Wiktionary gives me these pieces of information:

[money] [1]

From Middle English moneie, moneye, from Old French moneie (“money”), from Latin monēta, from the name of the temple of Juno Moneta in Rome, where a mint was.

Displaced native Middle English schat (“money, treasure”) (from Old English sceatt (“money, treasure, coin”)), Middle English feoh (“money, property”) (from Old English feoh (“money, property, cattle”)).

[mint-2] [3]

From Middle English mynt, münet (“money, coin”), from Old English mynet (“coin, money”), from Proto-Germanic *munitan, *munitō (“coin”), from Latin monēta (“place for making coins, coined money”), from the temple of Juno Moneta (named for Monēta mother of the Muses), where coins were made; akin to Dutch munt (“currency, coin, mint”), German Münze (“coin, coinage, mint”), Danish mønt (“coin”), and to Russian монета (“coin”).

[mint-1] [2]

From Middle English minten, from Old English myntan (“to mean, intend, purpose, determine, resolve”), from Proto-Germanic *muntanan, *muntijanan (“to think, consider”), from Proto-Indo-European *men-, *mnā- (“to think”).

Cognate with Eastern Frisian mintsje, muntsje (“to aim, target”), Dutch munten (“to aim at, target”), Dutch monter (“cheerful, gladsome, spry”), Gothic 𐌼𐌿𐌽𐍃 (muns, “thought, opinion”), Old English munan (“to be mindful of, consider, intend”). More at mind.

[mind] [4]

From Middle English minde, from Old English ġemynd (“memory, remembrance, memorial, thought”), from Proto-Germanic *gamundiz, *mundiz (“memory, remembrance”), from Proto-Indo-European *men- (“to think”).

Cognate with Gothic 𐌼𐌿𐌽𐌳𐍃 (munds, “memory, mind”), Old English myntan (“to mean, intend, purpose, determine, resolve”), Latin mens,mentis (“mind, reason”), Albanian mënd (“mind, reason”). More at mint.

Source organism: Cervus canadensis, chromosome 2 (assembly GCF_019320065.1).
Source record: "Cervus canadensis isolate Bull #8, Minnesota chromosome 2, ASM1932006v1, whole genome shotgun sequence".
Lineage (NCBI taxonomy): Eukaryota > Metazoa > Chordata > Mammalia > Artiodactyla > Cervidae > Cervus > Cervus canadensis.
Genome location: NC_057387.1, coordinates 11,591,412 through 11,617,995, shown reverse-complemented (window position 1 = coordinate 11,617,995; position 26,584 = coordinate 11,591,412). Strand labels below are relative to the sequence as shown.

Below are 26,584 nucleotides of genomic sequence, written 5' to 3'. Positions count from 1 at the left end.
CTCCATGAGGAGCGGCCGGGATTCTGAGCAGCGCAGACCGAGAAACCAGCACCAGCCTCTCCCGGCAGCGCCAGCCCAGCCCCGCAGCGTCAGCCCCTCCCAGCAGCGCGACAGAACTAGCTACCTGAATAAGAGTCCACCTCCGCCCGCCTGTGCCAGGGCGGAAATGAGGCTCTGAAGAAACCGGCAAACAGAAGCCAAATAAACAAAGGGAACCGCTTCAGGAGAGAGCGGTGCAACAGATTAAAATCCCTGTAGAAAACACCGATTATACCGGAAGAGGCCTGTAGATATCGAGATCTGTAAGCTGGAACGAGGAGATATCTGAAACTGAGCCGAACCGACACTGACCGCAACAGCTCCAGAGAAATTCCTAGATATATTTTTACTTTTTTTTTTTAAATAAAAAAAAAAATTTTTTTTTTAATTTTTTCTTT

There are two etymologies, mint-2 and mint-1 provided for mint, referring respectively to two meanings: "a coin/place making coins" and "intent to do".

(Q1)So are mint-1 (intent to do) and mint-2 (a coin) cognates or not?

If they are not cognates, given that money is cognate with mint-2 (a coin) while mind is cognate with mint-1,

(Q2)can we draw the conclusion that money and mind are not cognates?

  • . . . and now comes @JohnLawler and demonstrates the danger of resting too soon on insufficient data. So I'm killing my comment; but I'm leaving my upvote because the question was better researched than most, and the correct conclusions were drawn as far as the research went. Commented Sep 3, 2012 at 15:26

1 Answer 1


Yes, they're all related.

The Latin name Monēta comes from the verb moneō, monēre, monuī, monitus, 'to warn'. "Juno the Warner" was a cognomen of the goddess Juno; there's a story about geese in the link. The fact that the Roman mint was located (and named) at the temple of Juno Moneta is a coincidence. That's where a lot of names come from.

But, to return to the question, the etymology of moneō is very interesting. It turns out to be an O-grade ablaut variant of the PIE *men- 'mind' root, same as the other ones. But it's a Causative. Warn is a causative in PIE because it meant 'cause to think (of)'. And they had a way to indicate this.

PIE was highly inflected, like Sanskrit, and it had a causative aspect, which was a suffix -i- or -iy- before the person/tense inflection. The PIE would have been something like mon-iy-, and by Latin that had become mon-ē-.

This "yodated causative" -iy- suffix came down into English too, surviving as a fossil palatalization in words like drench, which comes from older drink-y-an and meant 'cause to drink'. Thus, at some point in English history, you could lead a horse to water, but you couldn't drench him.

Many English verbs that end in [tʃ] or [dʒ] can be paired off with an non-causative verb like drink/drench. For instance, milk/milch, dike/ditch, make/match, blank/blanch, wring/wrench, and the like (vowel changes happen often, but consonants tend to linger).

  • 2
    Other English causatives where the suffix caused the vowel to be fronted are fall/fell, rise/raise, and lie/lay.
    – Colin Fine
    Commented Sep 3, 2012 at 21:32
  • Fall/fell is the usual umlaut, for sure, but rise/raise, lie/lay, and sit/set involve lowering a high front vowel to a mid front vowel in the causative, rather than fronting anything. Commented Sep 3, 2012 at 21:49
  • 1
    true, I hadn't thought that through. I noticed that it didn't apply to sit/set, which is why I edited that pair out of my comment (presumably before you began to reply to it), but didn't spot it in the other cases.
    – Colin Fine
    Commented Sep 3, 2012 at 23:55

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